Supply of COVID-19 test kits no longer a problem as UP-NIH commits to produce 1,000 units a week
BERLIN, GERMANY - MARCH 05: Symbol photo of the coronavirus crisis. Diagnosis. COVID-19, SARS-CoV-2 on March 05, 2020 in Berlin, Germany. Health authorities around the world are concerned about the novel coronavirus. More and more countries are reporting diseases and new infections. (Photo by Thomas Trutschel/Photothek via Getty Images)

Supply of COVID-19 test kits no longer a problem as UP-NIH commits to produce 1,000 units a week

in News/Tabloid PH News

Supply of test kits for the new coronavirus disease (COVID-19) will no longer be a problem by next week, with the University of the Philippines (UP) committing to produce 1,000 units every week, according to the Food and Drug Administration (FDA) said.

Eric Domingo, FDA officer in charge, said with the COVID-19 test kits developed by the UP-National Institutes of Health (NIH) already approved by the agency and pre-approved by the World Health Organization, the institute can now start producing the kits by volume.

“Ang pangako po nitong UP-NIH kaya nila at 1,000 a week tuloy-tuloy. Ang directive po e within one week, up na po dapat ang testing na ito,” Domingo said in an interview with radio station DZMM.

This will solve the supply constraints, as the country is currently buying kits from Japan. The test kit stocks right now is only about 2,000.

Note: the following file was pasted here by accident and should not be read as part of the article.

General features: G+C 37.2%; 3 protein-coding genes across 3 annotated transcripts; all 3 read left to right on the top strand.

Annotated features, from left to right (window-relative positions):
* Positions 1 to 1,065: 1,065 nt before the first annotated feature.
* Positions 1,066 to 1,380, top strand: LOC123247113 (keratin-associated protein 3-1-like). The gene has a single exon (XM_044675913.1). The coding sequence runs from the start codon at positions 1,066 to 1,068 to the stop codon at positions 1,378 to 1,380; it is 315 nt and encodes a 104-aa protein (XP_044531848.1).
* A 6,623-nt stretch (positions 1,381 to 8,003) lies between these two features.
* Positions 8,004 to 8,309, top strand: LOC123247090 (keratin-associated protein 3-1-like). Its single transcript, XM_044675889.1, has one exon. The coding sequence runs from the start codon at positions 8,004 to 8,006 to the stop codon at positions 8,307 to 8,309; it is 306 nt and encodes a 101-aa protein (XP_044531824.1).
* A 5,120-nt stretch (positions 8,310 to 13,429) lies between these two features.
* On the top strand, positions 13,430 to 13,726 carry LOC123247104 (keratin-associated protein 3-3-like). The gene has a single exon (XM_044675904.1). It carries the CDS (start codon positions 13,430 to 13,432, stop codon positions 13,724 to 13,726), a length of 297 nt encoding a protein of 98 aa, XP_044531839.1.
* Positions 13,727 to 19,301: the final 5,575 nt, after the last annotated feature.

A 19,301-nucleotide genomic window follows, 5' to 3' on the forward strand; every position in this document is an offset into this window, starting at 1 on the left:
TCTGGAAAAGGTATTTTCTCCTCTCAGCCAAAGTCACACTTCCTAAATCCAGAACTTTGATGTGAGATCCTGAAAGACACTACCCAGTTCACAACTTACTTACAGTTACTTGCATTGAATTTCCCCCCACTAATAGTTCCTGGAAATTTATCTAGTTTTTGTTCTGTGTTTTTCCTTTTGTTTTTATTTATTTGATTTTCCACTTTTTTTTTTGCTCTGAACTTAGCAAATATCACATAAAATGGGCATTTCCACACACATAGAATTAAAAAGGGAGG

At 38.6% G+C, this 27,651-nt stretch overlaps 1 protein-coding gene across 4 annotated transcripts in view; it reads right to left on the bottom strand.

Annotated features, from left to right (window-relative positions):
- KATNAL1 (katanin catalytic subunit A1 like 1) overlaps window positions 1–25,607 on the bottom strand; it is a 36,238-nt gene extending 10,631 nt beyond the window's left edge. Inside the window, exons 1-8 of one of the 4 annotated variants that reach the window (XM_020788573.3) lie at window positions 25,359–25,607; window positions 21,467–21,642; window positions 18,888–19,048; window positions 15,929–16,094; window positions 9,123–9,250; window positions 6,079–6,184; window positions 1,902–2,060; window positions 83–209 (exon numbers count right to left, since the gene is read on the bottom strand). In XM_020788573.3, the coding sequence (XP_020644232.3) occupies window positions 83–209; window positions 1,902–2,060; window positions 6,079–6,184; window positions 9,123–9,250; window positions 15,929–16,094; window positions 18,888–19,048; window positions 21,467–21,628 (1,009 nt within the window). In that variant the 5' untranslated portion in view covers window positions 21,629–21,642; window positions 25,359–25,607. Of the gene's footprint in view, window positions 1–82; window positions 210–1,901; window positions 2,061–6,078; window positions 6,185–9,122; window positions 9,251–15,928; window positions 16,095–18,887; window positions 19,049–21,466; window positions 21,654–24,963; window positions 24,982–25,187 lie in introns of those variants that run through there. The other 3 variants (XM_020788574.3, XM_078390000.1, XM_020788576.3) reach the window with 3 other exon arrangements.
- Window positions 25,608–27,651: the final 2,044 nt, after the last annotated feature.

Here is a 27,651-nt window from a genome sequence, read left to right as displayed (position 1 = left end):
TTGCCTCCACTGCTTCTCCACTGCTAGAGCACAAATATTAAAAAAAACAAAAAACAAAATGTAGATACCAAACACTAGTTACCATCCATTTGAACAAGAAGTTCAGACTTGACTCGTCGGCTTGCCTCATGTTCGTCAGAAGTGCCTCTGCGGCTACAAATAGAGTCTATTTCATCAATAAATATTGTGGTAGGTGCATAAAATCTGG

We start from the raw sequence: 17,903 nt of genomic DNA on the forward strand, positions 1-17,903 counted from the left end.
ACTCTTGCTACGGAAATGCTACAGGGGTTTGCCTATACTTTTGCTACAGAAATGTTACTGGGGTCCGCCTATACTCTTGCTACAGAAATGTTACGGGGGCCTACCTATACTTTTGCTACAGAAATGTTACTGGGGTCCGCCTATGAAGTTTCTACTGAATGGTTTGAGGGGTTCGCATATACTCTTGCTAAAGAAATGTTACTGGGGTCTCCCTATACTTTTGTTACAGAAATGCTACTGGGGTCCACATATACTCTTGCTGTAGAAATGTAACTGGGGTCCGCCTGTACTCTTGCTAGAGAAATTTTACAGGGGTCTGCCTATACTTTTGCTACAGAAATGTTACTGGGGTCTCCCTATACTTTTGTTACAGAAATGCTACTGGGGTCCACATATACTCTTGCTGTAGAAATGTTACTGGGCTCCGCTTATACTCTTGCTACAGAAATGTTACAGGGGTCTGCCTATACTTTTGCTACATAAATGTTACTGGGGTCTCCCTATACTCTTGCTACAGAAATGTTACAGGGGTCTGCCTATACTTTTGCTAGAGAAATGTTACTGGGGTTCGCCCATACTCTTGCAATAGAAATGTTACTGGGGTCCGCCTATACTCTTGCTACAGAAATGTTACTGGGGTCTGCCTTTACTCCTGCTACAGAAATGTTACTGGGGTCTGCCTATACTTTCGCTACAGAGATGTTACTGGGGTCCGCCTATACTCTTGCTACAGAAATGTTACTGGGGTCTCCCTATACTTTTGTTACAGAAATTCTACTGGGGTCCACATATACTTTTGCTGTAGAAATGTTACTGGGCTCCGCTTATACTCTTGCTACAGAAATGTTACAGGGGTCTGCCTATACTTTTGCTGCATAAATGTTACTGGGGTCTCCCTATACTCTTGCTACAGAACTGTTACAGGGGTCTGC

Health Secretary Francisco Duque III earlier said the country has enough budget for the purchase of COVID-19 test kits, with the Philippine Amusement and Gaming Corporation committing to provide a P2-billion funding for it. However, even the WHO said there is shortage of supply.

According to reports, the test kits developed by UP-NIH can yield “very accurate” results in just 2 hours.

This is better than the kits from Japan, which yield results in 24 hours.

With the test kits available, the government is advising those with fever and cough and have traveled abroad to go to accredited hospitals for free screening. The P2,000 cost for the test kits will be shouldered by the government.

The number of confirmed COVID-19 cases in the Philippines has risen to 33 as of Wednesday (March 11) morning. Most of these are in Metro Manila, prompting President Duterte to suspend classes in schools in the region this week. Duterte has already a state of public health emergency.

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